The evening sky bore a striking resemblance to the picture, that was etched in my mind, of the sky I had grown up spending hours on, watching and adoring, from the living room balcony of our residence in the southern part of India. The vast expanse of blue, the sporadic burst of snow white clouds, the flight of varied flocks of birds chirping away as they made their way back to their dwellings, the solitary eagle that stood tall and hovered way above the birds and the descending sun that was more gentle to the human eye at this hour spraying different shades of crimson and gold – they all made a familiar, yet a visually absorbing sight.
I had loved simply gazing at the sky as the clouds went by, even as I grew up. I could easily spend hours just doing that.
Now, after all these years of much change that the world around us had brought about, as I stared at the evening sky through the broad window of my living room in another part of the globe, it was heartening to see that there were still some things that had not changed whatsoever. It brought a sense of comfort to the mind.
The crimson dominated sky was now interrupted by a few streaks of anxious grey, as if to signal the impending onset of the night, even as the sun hid behind a puffy cloud. The smile on my face diminished somewhat. How a little change in the appearance of the sky can change one’s mood! I sat still, as the sun reappeared from behind the clouds, for what was to be one last time. I could, however, see how rapidly it was going down.
The farewell chirps of the birds heading back home filled the air, even as the eagle floated high and handsome, in no particular hurry, as if to provide oversight, to this all familiar routine of day. There was a sense of monotony to this routine, yet there was a freshness yielded by the luminescent rays of the sun. It seemed like just an act performed on yet another day, but at another level, it seemed to have a sense of perpetuity, of an act that transcended time, rendering all that transpired in this so called world of ours, the material world, absolutely irrelevant.
By now, the sun had set, slipping into the distant ocean as it appeared, as verily as a compact disc that would slip into the vertical slot of a music system. There were still beams of light that the sun had left behind, that continued to illuminate the sky. The last few flocks of birds – [ there are two types of birds as I have observed: one that head back home well before time of dark playing it safe, like many of us, and then the other type, who I call the risk takers, who like to devour every morsel of time left of day before scurrying home at the last minute of daylight ] – were now rushing hurriedly back with a vigorous flapping of wings, after making the most of the last few minutes of their day, like kids who liked to make the most of the last few minutes of their allotted time at the play area.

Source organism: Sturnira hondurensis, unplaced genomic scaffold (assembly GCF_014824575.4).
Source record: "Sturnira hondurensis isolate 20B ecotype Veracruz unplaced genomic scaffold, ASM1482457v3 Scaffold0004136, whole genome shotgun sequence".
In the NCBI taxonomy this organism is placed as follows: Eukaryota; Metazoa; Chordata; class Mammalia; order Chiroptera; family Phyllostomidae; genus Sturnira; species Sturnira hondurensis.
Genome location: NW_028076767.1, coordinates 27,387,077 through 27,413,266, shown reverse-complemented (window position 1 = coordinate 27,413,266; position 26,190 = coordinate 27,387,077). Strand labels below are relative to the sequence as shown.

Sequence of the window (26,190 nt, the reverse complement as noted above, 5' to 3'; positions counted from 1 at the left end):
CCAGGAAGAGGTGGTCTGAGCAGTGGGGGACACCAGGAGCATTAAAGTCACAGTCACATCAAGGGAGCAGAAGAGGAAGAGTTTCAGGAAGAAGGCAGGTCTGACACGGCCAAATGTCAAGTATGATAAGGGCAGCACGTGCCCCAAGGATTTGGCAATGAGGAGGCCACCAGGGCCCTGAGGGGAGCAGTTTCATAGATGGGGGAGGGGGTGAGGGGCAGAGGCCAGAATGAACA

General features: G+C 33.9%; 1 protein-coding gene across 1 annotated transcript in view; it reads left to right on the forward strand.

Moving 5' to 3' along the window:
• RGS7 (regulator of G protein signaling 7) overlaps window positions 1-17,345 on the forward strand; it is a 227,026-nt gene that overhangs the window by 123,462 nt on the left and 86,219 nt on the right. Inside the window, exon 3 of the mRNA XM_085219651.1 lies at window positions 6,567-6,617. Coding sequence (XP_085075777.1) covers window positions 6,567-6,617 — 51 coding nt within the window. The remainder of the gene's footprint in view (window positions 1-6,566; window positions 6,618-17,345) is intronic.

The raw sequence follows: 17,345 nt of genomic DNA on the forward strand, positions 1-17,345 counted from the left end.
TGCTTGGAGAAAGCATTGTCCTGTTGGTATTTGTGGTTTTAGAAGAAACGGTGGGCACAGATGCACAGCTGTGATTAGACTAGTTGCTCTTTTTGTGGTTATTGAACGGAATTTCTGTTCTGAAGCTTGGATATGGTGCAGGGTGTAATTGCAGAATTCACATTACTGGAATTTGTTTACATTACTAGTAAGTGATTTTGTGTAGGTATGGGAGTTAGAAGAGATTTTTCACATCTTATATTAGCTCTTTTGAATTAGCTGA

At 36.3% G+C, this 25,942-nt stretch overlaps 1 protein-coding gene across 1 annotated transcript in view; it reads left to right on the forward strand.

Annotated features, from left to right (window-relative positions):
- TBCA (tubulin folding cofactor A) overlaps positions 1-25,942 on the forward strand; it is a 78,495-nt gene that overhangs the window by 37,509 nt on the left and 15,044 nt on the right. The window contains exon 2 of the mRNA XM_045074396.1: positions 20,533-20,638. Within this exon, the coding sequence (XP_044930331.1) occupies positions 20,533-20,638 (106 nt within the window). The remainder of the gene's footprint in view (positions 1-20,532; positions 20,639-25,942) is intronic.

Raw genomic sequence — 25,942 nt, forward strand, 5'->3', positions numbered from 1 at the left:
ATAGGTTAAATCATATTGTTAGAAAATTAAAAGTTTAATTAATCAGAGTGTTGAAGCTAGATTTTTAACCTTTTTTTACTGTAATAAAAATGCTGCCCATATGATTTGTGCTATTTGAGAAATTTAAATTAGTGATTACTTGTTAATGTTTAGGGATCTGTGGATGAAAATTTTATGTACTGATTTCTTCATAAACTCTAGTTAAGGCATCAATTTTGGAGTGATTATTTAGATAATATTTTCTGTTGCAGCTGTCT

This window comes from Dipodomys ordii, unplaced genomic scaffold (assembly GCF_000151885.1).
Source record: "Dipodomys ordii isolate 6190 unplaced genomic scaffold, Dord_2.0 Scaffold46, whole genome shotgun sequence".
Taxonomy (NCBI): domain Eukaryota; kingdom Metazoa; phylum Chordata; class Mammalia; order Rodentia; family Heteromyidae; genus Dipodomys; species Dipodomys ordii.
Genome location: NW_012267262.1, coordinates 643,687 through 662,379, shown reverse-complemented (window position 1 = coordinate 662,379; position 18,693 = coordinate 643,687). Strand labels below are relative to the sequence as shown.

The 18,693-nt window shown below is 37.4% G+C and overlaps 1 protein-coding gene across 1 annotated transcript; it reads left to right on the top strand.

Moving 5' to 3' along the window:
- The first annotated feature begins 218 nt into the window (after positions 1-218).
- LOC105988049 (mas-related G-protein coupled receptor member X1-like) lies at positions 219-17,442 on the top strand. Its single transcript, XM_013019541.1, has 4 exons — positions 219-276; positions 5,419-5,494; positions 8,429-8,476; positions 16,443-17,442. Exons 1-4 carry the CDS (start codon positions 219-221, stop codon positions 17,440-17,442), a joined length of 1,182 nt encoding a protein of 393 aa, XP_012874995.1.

I switched on the tall tower lamp at the corner of my living room as a prepared act to offset any darkness that may have started setting in. I turned the music system on, as soft instrumental notes of the saxophone filled the room. Ironically enough, the silence that may have prevailed, seemed more pronounced with the music now coming on.
The light gradually faded away and the dark of the night crept in, silently, yet in the most potent way.
Nature had announced the end of day. The birds had all returned to their respective homes by now. The chirpings had ceased. The music playing in my living room, stopped too, as a matter of sheer coincidence, as if to respect the onset of the night. Nights were meant to be silent after all, as even portrayed by scores of poems and songs over the years.
The sounds of silence, of stillness, took over. The mind was silent too, although the darkness brought along with it, shades of anxiety and apprehension, as if to bear on the confident mind, as if to wear down on its ambitions and fuel its fears. The dark of the night had this quality that seemed inexplicable.
I stood up and walked to the balcony adjoining my living room, still looking at the dark sky. The trees at the background were no longer clearly visible. The squeaking sounds of the insects and the intermittent croaking of the frogs in the nearby pond added flavor to the eerie silence. Strangely these sounds always seemed to add to the silence, rather than break it.
A lazy, cool breeze graced my face. The solitary north star showed up in its glittering self, dispelling somewhat the darkness, that still overshadowed the sky. Gradually, a few more stars appeared across the sky, like scattered pieces of crystals.
And then, at the far end of the sky, from behind the trees, as if from another world, silently appeared the silver painted moon. The moon, in its full manifestation, cast a blanket of welcome light over the dark, black night. The ambience lit up instantly and poured over any apprehensions that the darkness may have brought along. The night sky now appeared complete and settled.
My mind too, magically tuned to the mood of the sky, now felt settled.
A smile appeared on my face, as I made my way back indoors, into the inevitable material world.